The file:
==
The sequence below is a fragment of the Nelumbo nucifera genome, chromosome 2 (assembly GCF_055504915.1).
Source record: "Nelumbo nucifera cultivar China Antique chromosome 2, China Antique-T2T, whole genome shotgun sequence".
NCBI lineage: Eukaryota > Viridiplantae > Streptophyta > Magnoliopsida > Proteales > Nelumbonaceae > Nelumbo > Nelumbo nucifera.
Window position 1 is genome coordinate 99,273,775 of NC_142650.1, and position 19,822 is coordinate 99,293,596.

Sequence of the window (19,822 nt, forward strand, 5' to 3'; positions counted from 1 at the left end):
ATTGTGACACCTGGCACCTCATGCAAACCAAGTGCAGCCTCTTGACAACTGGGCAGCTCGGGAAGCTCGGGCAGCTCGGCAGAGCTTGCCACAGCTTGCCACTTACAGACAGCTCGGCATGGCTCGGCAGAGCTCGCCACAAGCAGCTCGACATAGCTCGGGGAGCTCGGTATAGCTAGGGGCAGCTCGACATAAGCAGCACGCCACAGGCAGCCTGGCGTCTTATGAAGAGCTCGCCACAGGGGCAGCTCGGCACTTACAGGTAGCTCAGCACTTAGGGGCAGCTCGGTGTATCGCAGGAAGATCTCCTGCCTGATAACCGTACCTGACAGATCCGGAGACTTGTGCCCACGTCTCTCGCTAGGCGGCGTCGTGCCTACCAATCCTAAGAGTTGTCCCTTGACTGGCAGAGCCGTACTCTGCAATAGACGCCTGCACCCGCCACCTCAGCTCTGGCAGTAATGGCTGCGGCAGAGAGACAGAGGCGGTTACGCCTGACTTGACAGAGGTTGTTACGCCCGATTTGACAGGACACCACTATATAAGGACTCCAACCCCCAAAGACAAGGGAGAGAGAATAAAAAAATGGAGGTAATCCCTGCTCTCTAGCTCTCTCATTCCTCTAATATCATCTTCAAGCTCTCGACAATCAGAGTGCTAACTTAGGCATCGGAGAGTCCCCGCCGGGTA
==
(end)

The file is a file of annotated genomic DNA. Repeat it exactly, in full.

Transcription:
The sequence below is a fragment of the Nelumbo nucifera genome, chromosome 2 (assembly GCF_055504915.1).
Source record: "Nelumbo nucifera cultivar China Antique chromosome 2, China Antique-T2T, whole genome shotgun sequence".
NCBI lineage: Eukaryota > Viridiplantae > Streptophyta > Magnoliopsida > Proteales > Nelumbonaceae > Nelumbo > Nelumbo nucifera.
Window position 1 is genome coordinate 99,273,775 of NC_142650.1, and position 19,822 is coordinate 99,293,596.

Sequence of the window (19,822 nt, forward strand, 5' to 3'; positions counted from 1 at the left end):
ATTGTGACACCTGGCACCTCATGCAAACCAAGTGCAGCCTCTTGACAACTGGGCAGCTCGGGAAGCTCGGGCAGCTCGGCAGAGCTTGCCACAGCTTGCCACTTACAGACAGCTCGGCATGGCTCGGCAGAGCTCGCCACAAGCAGCTCGACATAGCTCGGGGAGCTCGGTATAGCTAGGGGCAGCTCGACATAAGCAGCACGCCACAGGCAGCCTGGCGTCTTATGAAGAGCTCGCCACAGGGGCAGCTCGGCACTTACAGGTAGCTCAGCACTTAGGGGCAGCTCGGTGTATCGCAGGAAGATCTCCTGCCTGATAACCGTACCTGACAGATCCGGAGACTTGTGCCCACGTCTCTCGCTAGGCGGCGTCGTGCCTACCAATCCTAAGAGTTGTCCCTTGACTGGCAGAGCCGTACTCTGCAATAGACGCCTGCACCCGCCACCTCAGCTCTGGCAGTAATGGCTGCGGCAGAGAGACAGAGGCGGTTACGCCTGACTTGACAGAGGTTGTTACGCCCGATTTGACAGGACACCACTATATAAGGACTCCAACCCCCAAAGACAAGGGAGAGAGAATAAAAAAATGGAGGTAATCCCTGCTCTCTAGCTCTCTCATTCCTCTAATATCATCTTCAAGCTCTCGACAATCAGAGTGCTAACTTAGGCATCGGAGAGTCCCCGCCGGGTA